wealthy are not separated. Kouchi said the key was that they started with building the shelter first on the land, then adding multi family, then single family homes. 
   Kawakami said, "We're not going to divide our people based on income bracket. These families are going to grow up the way that we all grew up, which is we had low income earners living next to high income earners. Low income earner families were able to rise up with everybody else."
    See the Hawai'i on the Hill Policy Summit on You Tube https://www.youtube.com/watch?v=8Upv5nLSVRU

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HAWAI'I IS THE STATE ECONOMY HAS THE MOST RACIAL EQUALITY, according to a WalletHub report released Thursday. In order to determine which states have the most racial equality in terms of employment and wealth, WalletHub compared the 50 states and the District of Columbia across eight key metrics. The data compares the difference between white and black Americans in areas such as annual income, unemployment rate and homeownership rate. Highlights from the report show that Hawai'i ranks as follows:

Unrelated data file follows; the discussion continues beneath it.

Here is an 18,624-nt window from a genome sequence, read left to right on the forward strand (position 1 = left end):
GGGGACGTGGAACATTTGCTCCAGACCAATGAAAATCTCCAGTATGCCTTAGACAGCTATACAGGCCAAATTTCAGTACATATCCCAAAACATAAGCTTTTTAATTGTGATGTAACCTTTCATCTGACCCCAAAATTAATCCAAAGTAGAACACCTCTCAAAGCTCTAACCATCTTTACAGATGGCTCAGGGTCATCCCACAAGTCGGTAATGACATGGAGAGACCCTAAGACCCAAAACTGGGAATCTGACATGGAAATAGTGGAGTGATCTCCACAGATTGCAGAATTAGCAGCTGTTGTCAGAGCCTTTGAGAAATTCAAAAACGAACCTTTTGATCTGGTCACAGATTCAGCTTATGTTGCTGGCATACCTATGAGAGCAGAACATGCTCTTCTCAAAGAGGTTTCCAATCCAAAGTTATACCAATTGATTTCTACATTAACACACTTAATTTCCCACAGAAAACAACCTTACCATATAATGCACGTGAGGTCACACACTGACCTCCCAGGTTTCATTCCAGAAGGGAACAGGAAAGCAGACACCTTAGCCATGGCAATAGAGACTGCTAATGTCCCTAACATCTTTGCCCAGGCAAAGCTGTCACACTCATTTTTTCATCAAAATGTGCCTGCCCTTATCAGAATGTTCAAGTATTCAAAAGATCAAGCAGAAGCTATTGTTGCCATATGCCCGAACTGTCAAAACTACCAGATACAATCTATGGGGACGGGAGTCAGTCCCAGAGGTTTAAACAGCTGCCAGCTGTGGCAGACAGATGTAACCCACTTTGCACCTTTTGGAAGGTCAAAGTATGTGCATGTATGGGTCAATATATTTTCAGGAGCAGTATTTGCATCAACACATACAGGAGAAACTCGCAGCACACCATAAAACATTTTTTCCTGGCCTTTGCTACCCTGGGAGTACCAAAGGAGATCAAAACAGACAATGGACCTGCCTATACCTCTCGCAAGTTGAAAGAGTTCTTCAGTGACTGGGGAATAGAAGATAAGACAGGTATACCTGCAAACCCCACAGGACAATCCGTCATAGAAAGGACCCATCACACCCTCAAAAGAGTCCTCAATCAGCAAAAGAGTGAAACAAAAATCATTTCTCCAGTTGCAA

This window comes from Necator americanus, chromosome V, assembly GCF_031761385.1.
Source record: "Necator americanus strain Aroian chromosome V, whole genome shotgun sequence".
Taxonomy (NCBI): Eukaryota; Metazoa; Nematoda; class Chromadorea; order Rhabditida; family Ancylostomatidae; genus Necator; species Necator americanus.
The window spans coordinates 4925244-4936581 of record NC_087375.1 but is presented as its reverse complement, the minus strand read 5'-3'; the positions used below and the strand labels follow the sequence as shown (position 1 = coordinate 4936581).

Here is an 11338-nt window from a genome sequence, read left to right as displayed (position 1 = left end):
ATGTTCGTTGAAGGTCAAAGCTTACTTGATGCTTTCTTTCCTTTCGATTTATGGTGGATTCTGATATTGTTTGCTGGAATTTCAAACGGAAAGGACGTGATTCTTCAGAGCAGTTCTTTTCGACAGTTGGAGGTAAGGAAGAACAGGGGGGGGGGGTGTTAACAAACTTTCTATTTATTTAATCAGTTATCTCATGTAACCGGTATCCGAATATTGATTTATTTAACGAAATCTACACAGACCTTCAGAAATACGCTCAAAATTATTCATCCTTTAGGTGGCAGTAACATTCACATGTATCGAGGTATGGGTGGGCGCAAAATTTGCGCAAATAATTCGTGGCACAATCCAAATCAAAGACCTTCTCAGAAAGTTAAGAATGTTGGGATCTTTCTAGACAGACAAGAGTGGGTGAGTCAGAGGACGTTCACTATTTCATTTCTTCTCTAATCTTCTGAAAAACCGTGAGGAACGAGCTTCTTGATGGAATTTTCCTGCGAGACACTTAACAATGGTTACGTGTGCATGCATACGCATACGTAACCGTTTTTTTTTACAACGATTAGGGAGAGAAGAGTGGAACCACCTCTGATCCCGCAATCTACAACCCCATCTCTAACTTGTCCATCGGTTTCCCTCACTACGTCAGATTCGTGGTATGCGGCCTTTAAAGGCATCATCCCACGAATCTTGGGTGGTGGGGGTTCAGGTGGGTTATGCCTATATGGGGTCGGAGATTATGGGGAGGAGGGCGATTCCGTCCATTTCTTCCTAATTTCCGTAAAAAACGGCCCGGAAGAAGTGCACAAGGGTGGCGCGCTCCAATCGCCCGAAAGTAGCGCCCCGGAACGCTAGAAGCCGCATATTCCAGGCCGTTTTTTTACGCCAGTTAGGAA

1st – Median Annual Household Income
7th – Labor-Force Participation Rate
18th – Homeownership Rate
1st – Poverty Rate
1st – Homeless Rate
1st – Share of Unsheltered Homeless
15th – Share of Executives
     To view the full report rankings for all the states and D.C., visit:

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THE SHIPPING SLOWDOWN AT THE DOCKS IN LOS ANGELES AND LONG BEACH is over. It began on June 9 and resulted in some supply chain issued for goods coming to Hawai'i. The two ports handle about 40 percent of all imports to the U.S. from Asia. Goods bound for Hawai'i are routed through LA because no large merchant ships come to Hawai'i from Asia. The International Longshore & Warehouse Union was on strike for 14 days before signing a tentative six year contract for 22,000 workers at 29 West Coast ports.